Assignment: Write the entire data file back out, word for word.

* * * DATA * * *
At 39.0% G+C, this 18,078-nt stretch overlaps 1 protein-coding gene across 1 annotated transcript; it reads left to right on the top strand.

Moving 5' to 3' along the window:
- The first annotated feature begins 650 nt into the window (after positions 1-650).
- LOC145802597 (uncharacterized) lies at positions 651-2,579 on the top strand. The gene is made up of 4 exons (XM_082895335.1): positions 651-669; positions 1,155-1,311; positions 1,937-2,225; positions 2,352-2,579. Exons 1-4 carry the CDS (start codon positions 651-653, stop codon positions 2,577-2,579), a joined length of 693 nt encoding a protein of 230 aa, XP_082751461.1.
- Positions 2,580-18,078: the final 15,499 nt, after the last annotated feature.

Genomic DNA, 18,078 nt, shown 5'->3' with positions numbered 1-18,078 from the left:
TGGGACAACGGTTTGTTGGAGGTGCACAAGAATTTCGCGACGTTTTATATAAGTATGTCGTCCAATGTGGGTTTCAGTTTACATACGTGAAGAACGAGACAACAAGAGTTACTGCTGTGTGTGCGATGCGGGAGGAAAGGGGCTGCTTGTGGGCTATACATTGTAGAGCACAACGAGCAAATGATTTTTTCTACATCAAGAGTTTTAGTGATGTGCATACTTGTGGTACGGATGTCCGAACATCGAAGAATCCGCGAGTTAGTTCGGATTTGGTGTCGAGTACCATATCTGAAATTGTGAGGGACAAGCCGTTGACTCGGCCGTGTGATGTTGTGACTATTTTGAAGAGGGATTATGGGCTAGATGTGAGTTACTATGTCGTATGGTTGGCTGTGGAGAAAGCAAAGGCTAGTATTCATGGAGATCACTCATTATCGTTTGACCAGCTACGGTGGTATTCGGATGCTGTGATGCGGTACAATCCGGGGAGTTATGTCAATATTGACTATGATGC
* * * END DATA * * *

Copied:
At 39.0% G+C, this 18,078-nt stretch overlaps 1 protein-coding gene across 1 annotated transcript; it reads left to right on the top strand.

Moving 5' to 3' along the window:
- The first annotated feature begins 650 nt into the window (after positions 1-650).
- LOC145802597 (uncharacterized) lies at positions 651-2,579 on the top strand. The gene is made up of 4 exons (XM_082895335.1): positions 651-669; positions 1,155-1,311; positions 1,937-2,225; positions 2,352-2,579. Exons 1-4 carry the CDS (start codon positions 651-653, stop codon positions 2,577-2,579), a joined length of 693 nt encoding a protein of 230 aa, XP_082751461.1.
- Positions 2,580-18,078: the final 15,499 nt, after the last annotated feature.

Genomic DNA, 18,078 nt, shown 5'->3' with positions numbered 1-18,078 from the left:
TGGGACAACGGTTTGTTGGAGGTGCACAAGAATTTCGCGACGTTTTATATAAGTATGTCGTCCAATGTGGGTTTCAGTTTACATACGTGAAGAACGAGACAACAAGAGTTACTGCTGTGTGTGCGATGCGGGAGGAAAGGGGCTGCTTGTGGGCTATACATTGTAGAGCACAACGAGCAAATGATTTTTTCTACATCAAGAGTTTTAGTGATGTGCATACTTGTGGTACGGATGTCCGAACATCGAAGAATCCGCGAGTTAGTTCGGATTTGGTGTCGAGTACCATATCTGAAATTGTGAGGGACAAGCCGTTGACTCGGCCGTGTGATGTTGTGACTATTTTGAAGAGGGATTATGGGCTAGATGTGAGTTACTATGTCGTATGGTTGGCTGTGGAGAAAGCAAAGGCTAGTATTCATGGAGATCACTCATTATCGTTTGACCAGCTACGGTGGTATTCGGATGCTGTGATGCGGTACAATCCGGGGAGTTATGTCAATATTGACTATGATGC